ie None of it "requires" any knowledge of RA/DEC and can be done without ASCOM.

If the user wants to use a planetarium app to aid in creating the panoramas,

then ASCOM may work but im not sure if it works happily in non astronomical mode.

You would need to look at each driver to see how it works.

 

Andrew Johansen Melbourne Australia

I think you got the wrong impression.  I'm not suggesting to use Stellarium (or any other), especially not in release state, to help create his panoramas, only for Nathans own creativity/ inspiration of what he could possible do for whatever software (or firmware) he intends on writing (if he needs to).  And yes, if he wanted something 'spectacular', he could use open source Stellarium as a base.  Throw out anything and everything non essential (like simple things like 'eyepieces' etc).

 

Again, wrong impression, I'm not suggesting he DO use ASCOM, I'm merely stating he COULD.  I started simple post with pic- a CHEAP equatorial simply set at 90 degrees- you now basically have an AL/ AZ for landscape photography.  It doesn't even care WHERE it is- camera viewing 'Tree Landscape 1', take pic, rotate RA or DEC (through hand controller) to frame for next pic (OR, with knowledge of my frame area, through the hand controller slew by that many degrees and framing is unnecessary) ....  ASCOM comes in cuz that cheap mount supports it  If I want to control from my laptop- connect via ASCOM.  With POTH, hand controller is right there (there are other apps for that so no ASCOM isn't essential).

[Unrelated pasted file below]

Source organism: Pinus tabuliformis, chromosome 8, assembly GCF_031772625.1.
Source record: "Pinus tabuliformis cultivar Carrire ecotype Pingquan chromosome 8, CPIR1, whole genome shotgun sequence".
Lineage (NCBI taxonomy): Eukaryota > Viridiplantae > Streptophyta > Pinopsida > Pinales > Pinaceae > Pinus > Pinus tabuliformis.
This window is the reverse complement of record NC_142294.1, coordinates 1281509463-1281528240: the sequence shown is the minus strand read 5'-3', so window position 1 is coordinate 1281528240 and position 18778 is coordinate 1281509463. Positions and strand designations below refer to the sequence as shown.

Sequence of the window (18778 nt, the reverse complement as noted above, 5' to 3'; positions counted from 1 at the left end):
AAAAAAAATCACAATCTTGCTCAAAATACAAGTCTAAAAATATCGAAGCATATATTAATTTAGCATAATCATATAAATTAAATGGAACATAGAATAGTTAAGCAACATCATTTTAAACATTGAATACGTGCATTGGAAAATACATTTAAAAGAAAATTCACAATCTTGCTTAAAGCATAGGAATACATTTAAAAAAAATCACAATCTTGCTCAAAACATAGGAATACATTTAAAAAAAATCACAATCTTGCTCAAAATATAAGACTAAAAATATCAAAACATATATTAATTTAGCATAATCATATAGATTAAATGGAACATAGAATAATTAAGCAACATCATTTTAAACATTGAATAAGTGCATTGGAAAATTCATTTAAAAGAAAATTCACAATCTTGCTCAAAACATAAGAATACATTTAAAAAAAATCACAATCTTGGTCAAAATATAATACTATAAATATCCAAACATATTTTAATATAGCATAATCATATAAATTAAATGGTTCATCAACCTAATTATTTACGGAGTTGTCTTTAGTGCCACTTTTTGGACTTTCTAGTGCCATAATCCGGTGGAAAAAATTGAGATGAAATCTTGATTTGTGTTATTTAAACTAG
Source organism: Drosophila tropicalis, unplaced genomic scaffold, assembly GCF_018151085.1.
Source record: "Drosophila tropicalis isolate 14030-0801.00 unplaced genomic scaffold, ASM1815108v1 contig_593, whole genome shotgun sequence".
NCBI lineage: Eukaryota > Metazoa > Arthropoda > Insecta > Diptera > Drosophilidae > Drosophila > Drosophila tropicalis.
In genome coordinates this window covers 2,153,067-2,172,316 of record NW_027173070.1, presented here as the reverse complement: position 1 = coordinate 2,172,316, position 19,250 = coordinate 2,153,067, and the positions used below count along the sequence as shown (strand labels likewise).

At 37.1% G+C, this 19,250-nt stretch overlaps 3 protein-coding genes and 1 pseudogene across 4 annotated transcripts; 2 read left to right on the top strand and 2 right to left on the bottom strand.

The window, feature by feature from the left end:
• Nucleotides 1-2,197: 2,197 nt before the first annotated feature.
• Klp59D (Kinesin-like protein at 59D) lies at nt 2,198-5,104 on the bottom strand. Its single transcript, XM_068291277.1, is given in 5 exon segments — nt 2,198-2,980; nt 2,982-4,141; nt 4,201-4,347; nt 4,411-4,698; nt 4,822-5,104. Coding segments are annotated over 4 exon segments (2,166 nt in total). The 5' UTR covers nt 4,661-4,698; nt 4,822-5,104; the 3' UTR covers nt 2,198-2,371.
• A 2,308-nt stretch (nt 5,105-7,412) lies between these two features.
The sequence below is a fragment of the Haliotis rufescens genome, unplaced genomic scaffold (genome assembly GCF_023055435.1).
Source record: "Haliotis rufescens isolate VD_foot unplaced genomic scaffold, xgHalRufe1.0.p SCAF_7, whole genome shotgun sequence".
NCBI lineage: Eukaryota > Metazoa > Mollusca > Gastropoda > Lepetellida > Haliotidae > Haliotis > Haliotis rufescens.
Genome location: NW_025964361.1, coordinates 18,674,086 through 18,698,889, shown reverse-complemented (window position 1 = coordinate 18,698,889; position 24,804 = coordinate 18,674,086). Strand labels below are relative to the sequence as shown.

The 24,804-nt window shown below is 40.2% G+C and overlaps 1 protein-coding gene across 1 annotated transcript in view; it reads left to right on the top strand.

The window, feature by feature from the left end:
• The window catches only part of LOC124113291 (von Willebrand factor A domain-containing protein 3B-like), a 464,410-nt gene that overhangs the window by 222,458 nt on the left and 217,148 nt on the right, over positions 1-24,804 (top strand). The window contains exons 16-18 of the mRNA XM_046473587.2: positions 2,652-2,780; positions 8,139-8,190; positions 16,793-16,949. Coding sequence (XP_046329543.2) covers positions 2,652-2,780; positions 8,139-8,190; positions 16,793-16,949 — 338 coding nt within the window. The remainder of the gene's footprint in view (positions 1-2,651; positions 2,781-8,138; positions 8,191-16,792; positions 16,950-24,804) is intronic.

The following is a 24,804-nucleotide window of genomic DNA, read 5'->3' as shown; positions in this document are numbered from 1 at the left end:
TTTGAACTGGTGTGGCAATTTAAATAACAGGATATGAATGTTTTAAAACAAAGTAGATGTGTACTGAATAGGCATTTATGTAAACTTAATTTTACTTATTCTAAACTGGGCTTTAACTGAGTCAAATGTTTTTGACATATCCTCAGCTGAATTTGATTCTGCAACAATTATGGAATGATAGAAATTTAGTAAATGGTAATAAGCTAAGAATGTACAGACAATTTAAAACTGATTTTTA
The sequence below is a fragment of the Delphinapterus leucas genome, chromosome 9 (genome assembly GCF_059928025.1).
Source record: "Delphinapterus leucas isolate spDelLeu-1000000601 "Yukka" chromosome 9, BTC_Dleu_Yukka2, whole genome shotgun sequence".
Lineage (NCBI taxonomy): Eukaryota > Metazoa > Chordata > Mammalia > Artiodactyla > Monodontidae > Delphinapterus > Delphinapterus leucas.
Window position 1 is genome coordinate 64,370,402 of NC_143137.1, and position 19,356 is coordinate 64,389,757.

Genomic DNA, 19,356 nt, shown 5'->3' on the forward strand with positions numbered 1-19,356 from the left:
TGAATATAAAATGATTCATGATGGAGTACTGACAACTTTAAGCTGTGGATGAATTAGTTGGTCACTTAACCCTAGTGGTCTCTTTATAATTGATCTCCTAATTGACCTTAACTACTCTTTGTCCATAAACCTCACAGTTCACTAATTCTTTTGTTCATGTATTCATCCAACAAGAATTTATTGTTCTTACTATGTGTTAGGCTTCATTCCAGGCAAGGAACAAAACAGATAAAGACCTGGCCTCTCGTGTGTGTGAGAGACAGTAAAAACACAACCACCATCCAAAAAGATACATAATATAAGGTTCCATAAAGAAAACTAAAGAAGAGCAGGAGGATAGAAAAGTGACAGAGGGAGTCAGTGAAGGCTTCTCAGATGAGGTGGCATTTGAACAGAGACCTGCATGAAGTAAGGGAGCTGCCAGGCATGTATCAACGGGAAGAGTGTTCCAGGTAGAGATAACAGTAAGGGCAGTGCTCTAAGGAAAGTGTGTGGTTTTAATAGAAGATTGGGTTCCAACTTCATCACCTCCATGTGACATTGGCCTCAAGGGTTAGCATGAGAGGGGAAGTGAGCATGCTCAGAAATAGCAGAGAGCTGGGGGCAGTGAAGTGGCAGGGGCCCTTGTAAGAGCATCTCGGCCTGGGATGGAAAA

At that point, if he want's MORE, he could modify open source ASCOM (Nathan said from the start he's willing to program if necessary).  Perhaps he wants to do more, like say "I want to enter the area of the  lpanaorama, the size of my camera/ lens ( the size of ONE pic), and hit enter, and it does everything from there on out.  It's up to him, but since his first post I have thought of (as well as opened) Stellarium with regard to what it can,  and I thought of some fantastic things he could achieve- assuming he's open to doing some serious programming or MONEY he wants to spend

 

Finally, with my 'approval' for the AZ Pro and my mention of it having ASCOM, the intention is if it DOESN'T prove to he the turn key solution he'd like, he has the fallback of using ASCOM for communicating with the mount.  Nice thing about ASCOM, you don't need to know anything about the driver if you only want the mount to move. 



#15 OzAndrewJ

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Posted 19 July 2020 - 11:59 PM

Gday rk2k2

 

At that point, if he want's MORE, he could modify open source ASCOM

If we are talking Meades, then nearly all the old drivers are written in now unsupported languages

hence why they dont work with some of the newer models, and arent easily "tweaked".